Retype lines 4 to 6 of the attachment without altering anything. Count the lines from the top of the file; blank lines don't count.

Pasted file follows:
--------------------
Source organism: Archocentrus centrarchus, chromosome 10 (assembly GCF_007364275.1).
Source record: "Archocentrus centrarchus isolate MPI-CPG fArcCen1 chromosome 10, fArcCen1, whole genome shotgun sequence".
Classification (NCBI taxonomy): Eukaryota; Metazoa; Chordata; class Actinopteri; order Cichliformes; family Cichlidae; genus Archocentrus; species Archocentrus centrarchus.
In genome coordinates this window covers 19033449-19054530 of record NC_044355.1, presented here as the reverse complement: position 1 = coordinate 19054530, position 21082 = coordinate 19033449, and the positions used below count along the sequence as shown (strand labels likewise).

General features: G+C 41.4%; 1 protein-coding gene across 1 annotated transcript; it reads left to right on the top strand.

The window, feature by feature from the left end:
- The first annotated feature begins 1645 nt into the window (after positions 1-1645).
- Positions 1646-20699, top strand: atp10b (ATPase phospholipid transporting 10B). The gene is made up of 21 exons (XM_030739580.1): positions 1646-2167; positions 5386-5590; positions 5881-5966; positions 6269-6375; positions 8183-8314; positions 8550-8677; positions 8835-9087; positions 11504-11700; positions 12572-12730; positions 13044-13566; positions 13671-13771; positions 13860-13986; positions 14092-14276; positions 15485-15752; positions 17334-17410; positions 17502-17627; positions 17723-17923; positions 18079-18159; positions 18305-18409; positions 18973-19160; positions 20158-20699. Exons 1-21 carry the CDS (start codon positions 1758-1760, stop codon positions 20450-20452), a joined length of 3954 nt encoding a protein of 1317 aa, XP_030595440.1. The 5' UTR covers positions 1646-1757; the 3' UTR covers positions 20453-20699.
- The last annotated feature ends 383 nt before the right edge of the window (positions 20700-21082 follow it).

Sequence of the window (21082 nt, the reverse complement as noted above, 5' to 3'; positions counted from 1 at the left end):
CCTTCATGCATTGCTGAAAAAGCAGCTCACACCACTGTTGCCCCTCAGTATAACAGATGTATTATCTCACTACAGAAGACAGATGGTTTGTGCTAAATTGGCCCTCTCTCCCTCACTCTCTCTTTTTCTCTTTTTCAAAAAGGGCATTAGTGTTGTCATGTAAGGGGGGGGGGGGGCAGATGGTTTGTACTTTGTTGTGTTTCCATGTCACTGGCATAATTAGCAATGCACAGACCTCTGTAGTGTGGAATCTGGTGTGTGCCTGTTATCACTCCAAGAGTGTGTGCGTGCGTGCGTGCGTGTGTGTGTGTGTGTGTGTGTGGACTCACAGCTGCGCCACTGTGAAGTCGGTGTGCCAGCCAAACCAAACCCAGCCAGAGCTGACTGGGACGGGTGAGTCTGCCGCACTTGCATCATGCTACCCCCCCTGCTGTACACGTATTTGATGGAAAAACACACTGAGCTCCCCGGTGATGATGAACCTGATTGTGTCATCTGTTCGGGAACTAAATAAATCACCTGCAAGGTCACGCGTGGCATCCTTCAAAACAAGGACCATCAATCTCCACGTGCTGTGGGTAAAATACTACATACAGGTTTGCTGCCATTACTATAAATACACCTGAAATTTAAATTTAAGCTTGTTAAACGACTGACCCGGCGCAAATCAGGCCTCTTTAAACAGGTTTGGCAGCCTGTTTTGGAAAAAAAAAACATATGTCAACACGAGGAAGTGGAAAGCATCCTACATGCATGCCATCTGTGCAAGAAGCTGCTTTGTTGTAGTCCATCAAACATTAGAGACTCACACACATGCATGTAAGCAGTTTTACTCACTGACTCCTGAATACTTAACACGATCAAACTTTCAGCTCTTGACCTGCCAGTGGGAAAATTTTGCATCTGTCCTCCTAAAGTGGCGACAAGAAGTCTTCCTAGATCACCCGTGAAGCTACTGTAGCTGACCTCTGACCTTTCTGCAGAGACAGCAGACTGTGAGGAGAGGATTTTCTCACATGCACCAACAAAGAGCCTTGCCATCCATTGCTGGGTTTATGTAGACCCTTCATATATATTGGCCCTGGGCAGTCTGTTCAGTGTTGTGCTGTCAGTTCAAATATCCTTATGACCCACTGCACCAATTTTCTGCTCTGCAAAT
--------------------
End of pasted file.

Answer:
In genome coordinates this window covers 19033449-19054530 of record NC_044355.1, presented here as the reverse complement: position 1 = coordinate 19054530, position 21082 = coordinate 19033449, and the positions used below count along the sequence as shown (strand labels likewise).

General features: G+C 41.4%; 1 protein-coding gene across 1 annotated transcript; it reads left to right on the top strand.

The window, feature by feature from the left end: